When you want the approval of people whose approval you should NOT want …
|October 9, 2007||Posted by O'Leary under Intelligent Design|
On Sunday, Bob Marks’s lawyer John Hugh Gilmore wrote an op-ed in the Waco Tribune expressing astonishment at the sheer, manifest vulgarity of the attempt to suppress the Evolutionary Informatics Lab:
As counsel for Baylor Distinguished Professor Robert J. Marks II, I was amazed and discouraged by the controversy surrounding his rather routine yet scientifically exacting Web site that was shut down by the dean of his Engineering Department. This action came after anonymous complaints, but without an opportunity for him to respond beforehand.
The crime? His research might implicate intelligent design.
This is how a serious university should behave?
John, you and I both know what is going on: Baylor does not want a Baylor prof who is not a proponent of Darwin’s theory of evolution to be in a position to provide evidence against it. They fear he has such evidence. Who knows? He might …
In short, they do not want the books balanced.
I have myself called Darwinism the Enron of Biology – for a reason. I’m told that Enron accounted for its operating expenses as capital assets. In the same way, whenever Darwinists encounter a check to their theory, they declare how great a theory Darwinism must be, to overcome so much contrary evidence ….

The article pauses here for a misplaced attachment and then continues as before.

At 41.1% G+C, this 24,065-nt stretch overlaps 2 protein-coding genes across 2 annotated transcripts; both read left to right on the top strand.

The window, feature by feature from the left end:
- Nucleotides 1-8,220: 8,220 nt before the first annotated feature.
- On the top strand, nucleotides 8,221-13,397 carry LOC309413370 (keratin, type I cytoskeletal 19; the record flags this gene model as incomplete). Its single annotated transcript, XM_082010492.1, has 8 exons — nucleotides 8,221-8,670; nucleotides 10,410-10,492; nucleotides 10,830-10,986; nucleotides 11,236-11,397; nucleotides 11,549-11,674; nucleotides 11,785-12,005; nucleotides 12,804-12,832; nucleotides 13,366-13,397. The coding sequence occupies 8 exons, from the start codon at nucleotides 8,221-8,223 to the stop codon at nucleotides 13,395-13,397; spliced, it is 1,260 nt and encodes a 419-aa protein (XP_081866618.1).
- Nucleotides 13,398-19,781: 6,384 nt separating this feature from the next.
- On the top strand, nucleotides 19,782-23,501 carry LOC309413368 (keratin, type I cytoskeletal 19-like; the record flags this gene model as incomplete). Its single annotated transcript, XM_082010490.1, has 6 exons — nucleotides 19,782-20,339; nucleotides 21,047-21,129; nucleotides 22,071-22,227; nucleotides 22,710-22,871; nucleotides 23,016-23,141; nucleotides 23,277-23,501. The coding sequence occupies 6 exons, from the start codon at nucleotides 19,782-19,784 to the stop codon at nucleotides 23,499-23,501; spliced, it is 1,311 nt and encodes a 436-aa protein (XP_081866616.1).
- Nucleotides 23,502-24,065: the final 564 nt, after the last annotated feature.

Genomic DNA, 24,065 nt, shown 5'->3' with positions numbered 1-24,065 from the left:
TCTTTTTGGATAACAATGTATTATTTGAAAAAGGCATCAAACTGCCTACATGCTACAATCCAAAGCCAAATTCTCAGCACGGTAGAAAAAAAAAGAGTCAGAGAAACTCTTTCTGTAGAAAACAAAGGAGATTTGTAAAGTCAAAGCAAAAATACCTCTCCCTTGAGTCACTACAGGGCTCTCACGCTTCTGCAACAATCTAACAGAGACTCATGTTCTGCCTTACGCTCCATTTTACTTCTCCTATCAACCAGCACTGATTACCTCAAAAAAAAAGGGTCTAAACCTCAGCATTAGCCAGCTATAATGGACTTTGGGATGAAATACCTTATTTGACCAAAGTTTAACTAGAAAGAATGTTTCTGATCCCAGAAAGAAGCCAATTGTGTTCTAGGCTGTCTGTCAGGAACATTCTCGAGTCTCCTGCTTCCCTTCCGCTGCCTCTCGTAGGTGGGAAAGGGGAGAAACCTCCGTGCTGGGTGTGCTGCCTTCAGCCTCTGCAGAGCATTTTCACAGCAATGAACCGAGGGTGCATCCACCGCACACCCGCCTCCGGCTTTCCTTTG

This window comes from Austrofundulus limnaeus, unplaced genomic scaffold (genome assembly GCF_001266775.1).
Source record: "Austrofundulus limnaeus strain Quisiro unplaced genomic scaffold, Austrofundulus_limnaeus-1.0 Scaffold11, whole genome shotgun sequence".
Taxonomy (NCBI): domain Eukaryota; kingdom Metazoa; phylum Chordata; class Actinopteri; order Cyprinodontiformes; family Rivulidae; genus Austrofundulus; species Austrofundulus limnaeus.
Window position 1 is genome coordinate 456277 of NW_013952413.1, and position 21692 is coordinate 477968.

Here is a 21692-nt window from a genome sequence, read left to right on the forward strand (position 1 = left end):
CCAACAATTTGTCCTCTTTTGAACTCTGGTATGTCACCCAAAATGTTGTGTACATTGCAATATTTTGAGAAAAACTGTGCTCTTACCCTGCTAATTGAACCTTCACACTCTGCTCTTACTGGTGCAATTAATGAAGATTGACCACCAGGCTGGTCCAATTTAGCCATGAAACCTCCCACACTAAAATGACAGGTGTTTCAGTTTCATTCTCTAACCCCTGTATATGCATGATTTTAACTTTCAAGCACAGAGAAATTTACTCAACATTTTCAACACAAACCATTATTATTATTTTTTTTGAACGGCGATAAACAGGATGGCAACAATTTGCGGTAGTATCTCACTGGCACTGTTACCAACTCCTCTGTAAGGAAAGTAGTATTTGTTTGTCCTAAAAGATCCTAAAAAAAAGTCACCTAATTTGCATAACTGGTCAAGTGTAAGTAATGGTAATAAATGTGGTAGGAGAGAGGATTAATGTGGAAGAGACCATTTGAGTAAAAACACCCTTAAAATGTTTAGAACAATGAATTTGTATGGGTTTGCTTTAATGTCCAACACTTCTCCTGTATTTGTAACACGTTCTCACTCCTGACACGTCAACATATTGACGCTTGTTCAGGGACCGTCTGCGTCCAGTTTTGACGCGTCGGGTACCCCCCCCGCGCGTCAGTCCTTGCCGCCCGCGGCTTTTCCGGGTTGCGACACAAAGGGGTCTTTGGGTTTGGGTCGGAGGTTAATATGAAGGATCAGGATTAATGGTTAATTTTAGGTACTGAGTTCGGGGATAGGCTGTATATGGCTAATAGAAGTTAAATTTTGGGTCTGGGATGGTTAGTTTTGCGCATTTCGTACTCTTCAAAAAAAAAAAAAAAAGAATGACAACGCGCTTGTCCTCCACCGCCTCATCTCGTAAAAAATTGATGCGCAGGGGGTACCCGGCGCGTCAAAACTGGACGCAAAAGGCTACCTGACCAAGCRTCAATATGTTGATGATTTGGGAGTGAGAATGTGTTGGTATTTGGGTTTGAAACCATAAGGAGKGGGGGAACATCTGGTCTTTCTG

John asks, naturally, is this how a serious university should behave?
Well, let’s refine the question: By whom does Baylor want to be considered a serious university? How about, for example, the academics who – to this day – hound former Harvard prez Larry Summers merely for the crime of saying, correctly, that the preponderance of men over women in maths and hard sciences is based in nature, not social injustice?
Or the academics who formed a literate lynch mob in the Duke lacrosse case, smearing innocent students. As Abigail Thernstrom writes, introducing a book on the affair,
“Until Proven Innocent” is a stunning book. It recounts the Duke lacrosse case in fascinating detail and offers, along the way, a damning portrait of the institutions–legal, educational and journalistic–that do so much to shape contemporary American culture. Messrs. Taylor and Johnson make it clear that the Duke affair–the rabid prosecution, the skewed commentary, the distorted media storyline–was not some odd, outlier incident but the product of an elite culture’s most treasured assumptions about American life, …
And John writes, regarding his own client’s struggle,
Having represented academics sympathetic to ID for almost a decade, I would call their foes on campus intellectual fascists.
Well, if the Baylorites make it to the top, they won’t be lonely, will they?
Here is your client’s problem in a nutshell, John: Baylorites want the approval of people whose approval no decent human being could want. And Baylor is institutionally willing to act in such a way as to merit it.
What that has to do with the Baptist heritage, I just don’t know, but this column offers some observations that might shed some light on the general cultural situation in which it is happening.
I wish you luck defending Prof. Marks. If you succeed, Larry Summers and a few other people should look you up.
P.S. The Waco Tribune-Herald altered John Gilmore’s op-ed without his permission. For the original, titled “Intelligent Design & Academic Freedom,” go here.